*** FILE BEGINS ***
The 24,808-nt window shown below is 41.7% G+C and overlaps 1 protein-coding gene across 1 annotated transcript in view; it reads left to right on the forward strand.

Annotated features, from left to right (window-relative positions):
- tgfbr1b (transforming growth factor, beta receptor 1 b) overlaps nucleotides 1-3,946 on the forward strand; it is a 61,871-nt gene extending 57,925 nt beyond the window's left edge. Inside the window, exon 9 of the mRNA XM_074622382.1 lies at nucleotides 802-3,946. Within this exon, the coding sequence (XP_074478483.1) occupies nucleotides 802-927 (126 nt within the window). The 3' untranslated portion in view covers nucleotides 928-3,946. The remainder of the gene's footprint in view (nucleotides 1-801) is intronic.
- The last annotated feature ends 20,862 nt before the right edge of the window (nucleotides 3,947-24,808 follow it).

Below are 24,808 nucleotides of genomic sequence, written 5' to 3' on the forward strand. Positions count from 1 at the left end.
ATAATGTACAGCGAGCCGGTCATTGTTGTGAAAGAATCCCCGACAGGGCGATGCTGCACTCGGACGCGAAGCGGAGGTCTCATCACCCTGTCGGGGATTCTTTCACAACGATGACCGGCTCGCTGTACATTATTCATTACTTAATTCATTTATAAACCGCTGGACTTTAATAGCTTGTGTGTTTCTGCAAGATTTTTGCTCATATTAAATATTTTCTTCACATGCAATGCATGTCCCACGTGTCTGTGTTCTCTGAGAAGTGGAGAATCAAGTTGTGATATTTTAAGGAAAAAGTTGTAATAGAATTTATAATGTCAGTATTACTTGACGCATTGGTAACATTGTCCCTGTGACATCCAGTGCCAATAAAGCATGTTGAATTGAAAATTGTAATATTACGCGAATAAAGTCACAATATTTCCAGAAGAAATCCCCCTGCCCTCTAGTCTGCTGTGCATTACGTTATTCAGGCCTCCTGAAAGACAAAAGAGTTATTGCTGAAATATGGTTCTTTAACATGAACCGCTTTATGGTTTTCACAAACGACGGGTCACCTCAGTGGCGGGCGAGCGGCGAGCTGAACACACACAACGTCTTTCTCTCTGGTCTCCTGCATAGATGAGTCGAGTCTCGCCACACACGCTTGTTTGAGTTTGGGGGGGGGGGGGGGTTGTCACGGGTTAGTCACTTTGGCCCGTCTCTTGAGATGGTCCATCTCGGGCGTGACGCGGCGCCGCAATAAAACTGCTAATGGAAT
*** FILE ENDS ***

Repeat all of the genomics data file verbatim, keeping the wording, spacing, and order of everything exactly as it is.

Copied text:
The 24,808-nt window shown below is 41.7% G+C and overlaps 1 protein-coding gene across 1 annotated transcript in view; it reads left to right on the forward strand.

Annotated features, from left to right (window-relative positions):
- tgfbr1b (transforming growth factor, beta receptor 1 b) overlaps nucleotides 1-3,946 on the forward strand; it is a 61,871-nt gene extending 57,925 nt beyond the window's left edge. Inside the window, exon 9 of the mRNA XM_074622382.1 lies at nucleotides 802-3,946. Within this exon, the coding sequence (XP_074478483.1) occupies nucleotides 802-927 (126 nt within the window). The 3' untranslated portion in view covers nucleotides 928-3,946. The remainder of the gene's footprint in view (nucleotides 1-801) is intronic.
- The last annotated feature ends 20,862 nt before the right edge of the window (nucleotides 3,947-24,808 follow it).

Below are 24,808 nucleotides of genomic sequence, written 5' to 3' on the forward strand. Positions count from 1 at the left end.
ATAATGTACAGCGAGCCGGTCATTGTTGTGAAAGAATCCCCGACAGGGCGATGCTGCACTCGGACGCGAAGCGGAGGTCTCATCACCCTGTCGGGGATTCTTTCACAACGATGACCGGCTCGCTGTACATTATTCATTACTTAATTCATTTATAAACCGCTGGACTTTAATAGCTTGTGTGTTTCTGCAAGATTTTTGCTCATATTAAATATTTTCTTCACATGCAATGCATGTCCCACGTGTCTGTGTTCTCTGAGAAGTGGAGAATCAAGTTGTGATATTTTAAGGAAAAAGTTGTAATAGAATTTATAATGTCAGTATTACTTGACGCATTGGTAACATTGTCCCTGTGACATCCAGTGCCAATAAAGCATGTTGAATTGAAAATTGTAATATTACGCGAATAAAGTCACAATATTTCCAGAAGAAATCCCCCTGCCCTCTAGTCTGCTGTGCATTACGTTATTCAGGCCTCCTGAAAGACAAAAGAGTTATTGCTGAAATATGGTTCTTTAACATGAACCGCTTTATGGTTTTCACAAACGACGGGTCACCTCAGTGGCGGGCGAGCGGCGAGCTGAACACACACAACGTCTTTCTCTCTGGTCTCCTGCATAGATGAGTCGAGTCTCGCCACACACGCTTGTTTGAGTTTGGGGGGGGGGGGGGGTTGTCACGGGTTAGTCACTTTGGCCCGTCTCTTGAGATGGTCCATCTCGGGCGTGACGCGGCGCCGCAATAAAACTGCTAATGGAAT